I blog. You kind of noticed that because you’re reading one. Or you could go to NerdCaliber, or to my own site. I’ve been doing it for years now, and it’s definitely helped my career.
Which of course is where I’m taking this all kind of meta and blogging about how blogging helped my career. Which of course may also help my career. We’re in deep, Inception-meme territory here, people.
So, when you ask is blogging for you and is it going to help your professional geek career, I wanted to share what it’s done for me – which is quite a bit.
First, blogging is a presence, a beacon that says “here I am, this is me.”
It’s easy to get lost in the shuffle in your career, because there’s so many people doing what you do. it’s easy to be forgotten by recruiters because there’s a huge pile of resumes in front of them and their eyes are glazing over. It’s easy to be looked over by a client or a boss or anyone else because you’re just not that distinct.
A good career, be it one inside a company, or your own business where you need to attract customers, is one founded on being visible. People need to know you, people need to know who you are, people need to remember you. Visibility and being memorable are just as important as anything else in your career, and in some ways (perhaps sadly) more important since no matter how great you are, it doesn’t help if people forget you two minutes after finding out about you.
A blog is one way to solve that.
Think of how memorable you are if you blog. You may have a website you blog and at people will remember it for the URL, and the content, and perhaps the cute pictures of your Corgi dressed as Tyrion from Game of Thrones*. You have, in short, become memorable by the act of establishing something, something people can recall and find again.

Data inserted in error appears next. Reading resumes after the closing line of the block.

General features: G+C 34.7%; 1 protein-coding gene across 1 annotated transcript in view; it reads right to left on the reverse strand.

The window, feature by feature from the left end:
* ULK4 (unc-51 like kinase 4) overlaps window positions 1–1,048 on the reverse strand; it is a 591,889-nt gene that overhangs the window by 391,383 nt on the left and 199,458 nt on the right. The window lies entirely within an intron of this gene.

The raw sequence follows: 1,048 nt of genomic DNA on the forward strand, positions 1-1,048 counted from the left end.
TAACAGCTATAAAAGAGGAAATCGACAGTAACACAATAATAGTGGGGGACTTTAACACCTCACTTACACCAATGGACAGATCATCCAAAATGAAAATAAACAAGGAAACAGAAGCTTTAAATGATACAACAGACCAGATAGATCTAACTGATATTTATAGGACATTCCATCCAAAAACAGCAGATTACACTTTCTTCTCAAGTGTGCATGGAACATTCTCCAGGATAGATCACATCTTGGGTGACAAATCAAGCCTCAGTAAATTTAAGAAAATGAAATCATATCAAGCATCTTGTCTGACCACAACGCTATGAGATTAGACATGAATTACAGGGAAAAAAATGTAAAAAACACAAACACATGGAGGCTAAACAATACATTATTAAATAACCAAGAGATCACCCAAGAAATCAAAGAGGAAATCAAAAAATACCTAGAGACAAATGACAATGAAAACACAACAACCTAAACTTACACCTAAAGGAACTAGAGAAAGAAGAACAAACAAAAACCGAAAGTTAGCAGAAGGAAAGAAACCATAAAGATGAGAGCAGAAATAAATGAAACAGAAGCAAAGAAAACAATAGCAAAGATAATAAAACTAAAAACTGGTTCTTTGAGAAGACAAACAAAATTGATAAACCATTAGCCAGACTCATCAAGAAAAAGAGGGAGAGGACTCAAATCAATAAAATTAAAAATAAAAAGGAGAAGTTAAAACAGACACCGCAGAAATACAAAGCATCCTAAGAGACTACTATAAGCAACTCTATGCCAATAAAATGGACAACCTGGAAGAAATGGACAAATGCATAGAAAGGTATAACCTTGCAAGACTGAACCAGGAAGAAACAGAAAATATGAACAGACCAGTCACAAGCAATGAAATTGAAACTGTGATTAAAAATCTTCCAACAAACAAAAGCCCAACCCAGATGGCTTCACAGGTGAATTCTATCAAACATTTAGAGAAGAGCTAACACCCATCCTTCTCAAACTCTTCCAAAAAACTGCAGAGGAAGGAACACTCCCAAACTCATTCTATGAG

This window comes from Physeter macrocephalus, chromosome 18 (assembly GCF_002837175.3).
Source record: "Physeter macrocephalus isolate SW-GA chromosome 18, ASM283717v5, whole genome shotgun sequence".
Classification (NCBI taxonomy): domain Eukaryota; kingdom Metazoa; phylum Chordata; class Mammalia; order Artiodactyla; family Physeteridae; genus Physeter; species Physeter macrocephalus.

Even if you’re not up for your own blog, you can blog elsewhere to establish a presence, credibility, and to post those Corgi pictures**. This helps you have most of the advantages of a blog, while sharing in camaraderie and/or helping out someone with their site. You’re still there, visible, with a given location for people to visit.
There, visible, is a giant shout out “I am here, here are memorable things!” Hopefully they’re good memorable things, but you are at least memorable and established.
For me, blogging has definitely had a benefit of making me more memorable. People read my blog entries at various sites. People remember me. Recruiters comment on my recipe posts. I am remembered.
So try blogging and announce yourself to the world. Sure you may not be big or famous (who really will be), but you’ll shine a lot brighter than those who don’t.
Takeaways and To Dos:
- If you’re not sure about blogging, give it a try at some other sites.
- Your main personal site doesn’t have to be a blog, but be sure it links visible to places you do blog.
- Decide when and how to share information on your blogging – it may not always appeal or help with your target audience.
- Blogging has to be regular and relevant for people to pay attention. I strongly recommend doing something you truly believe in.
- It doesn’t have to be professional for you to be remembered, but again keep your overall self-image in mind.
- If you want it to be a good establishment of your presence, a bright shining beacon, it has to be traceable back to you. If you want to keep your blogging anonymous, then it won’t help.
Let me close with this: It’s a Corgi named Tyrion. So close.
– Steven Savage
Steven Savage is a Geek 2.0 writer, speaker, blogger, and job coach. He blogs on careers at http://www.fantopro.com/, nerd and geek culture at http://www.nerdcaliber.com/, and does a site of creative tools at http://www.seventhsanctum.com/. He can be reached at https://www.stevensavage.com/.
* If you do this, PLEASE send me pictures.
** If someone had a website dedicated to fantasy costumes for Corgis, you’d go there, you know it.